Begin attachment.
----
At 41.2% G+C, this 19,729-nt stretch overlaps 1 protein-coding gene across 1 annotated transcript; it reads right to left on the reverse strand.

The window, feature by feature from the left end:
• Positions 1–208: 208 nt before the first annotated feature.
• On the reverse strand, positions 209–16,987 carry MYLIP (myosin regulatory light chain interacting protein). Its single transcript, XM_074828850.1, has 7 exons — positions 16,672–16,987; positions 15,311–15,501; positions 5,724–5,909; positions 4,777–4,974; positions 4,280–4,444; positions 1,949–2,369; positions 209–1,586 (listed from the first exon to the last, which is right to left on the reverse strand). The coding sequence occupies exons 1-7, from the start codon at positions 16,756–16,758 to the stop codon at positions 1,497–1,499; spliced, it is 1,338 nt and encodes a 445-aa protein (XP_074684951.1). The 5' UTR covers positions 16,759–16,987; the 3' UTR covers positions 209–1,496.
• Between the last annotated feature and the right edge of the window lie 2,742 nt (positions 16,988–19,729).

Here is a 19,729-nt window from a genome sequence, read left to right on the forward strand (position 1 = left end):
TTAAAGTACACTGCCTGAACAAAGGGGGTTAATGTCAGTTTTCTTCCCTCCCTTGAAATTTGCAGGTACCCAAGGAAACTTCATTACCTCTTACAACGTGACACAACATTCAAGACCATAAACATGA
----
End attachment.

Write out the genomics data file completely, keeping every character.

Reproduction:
At 41.2% G+C, this 19,729-nt stretch overlaps 1 protein-coding gene across 1 annotated transcript; it reads right to left on the reverse strand.

The window, feature by feature from the left end:
• Positions 1–208: 208 nt before the first annotated feature.
• On the reverse strand, positions 209–16,987 carry MYLIP (myosin regulatory light chain interacting protein). Its single transcript, XM_074828850.1, has 7 exons — positions 16,672–16,987; positions 15,311–15,501; positions 5,724–5,909; positions 4,777–4,974; positions 4,280–4,444; positions 1,949–2,369; positions 209–1,586 (listed from the first exon to the last, which is right to left on the reverse strand). The coding sequence occupies exons 1-7, from the start codon at positions 16,756–16,758 to the stop codon at positions 1,497–1,499; spliced, it is 1,338 nt and encodes a 445-aa protein (XP_074684951.1). The 5' UTR covers positions 16,759–16,987; the 3' UTR covers positions 209–1,496.
• Between the last annotated feature and the right edge of the window lie 2,742 nt (positions 16,988–19,729).

Here is a 19,729-nt window from a genome sequence, read left to right on the forward strand (position 1 = left end):
TTAAAGTACACTGCCTGAACAAAGGGGGTTAATGTCAGTTTTCTTCCCTCCCTTGAAATTTGCAGGTACCCAAGGAAACTTCATTACCTCTTACAACGTGACACAACATTCAAGACCATAAACATGA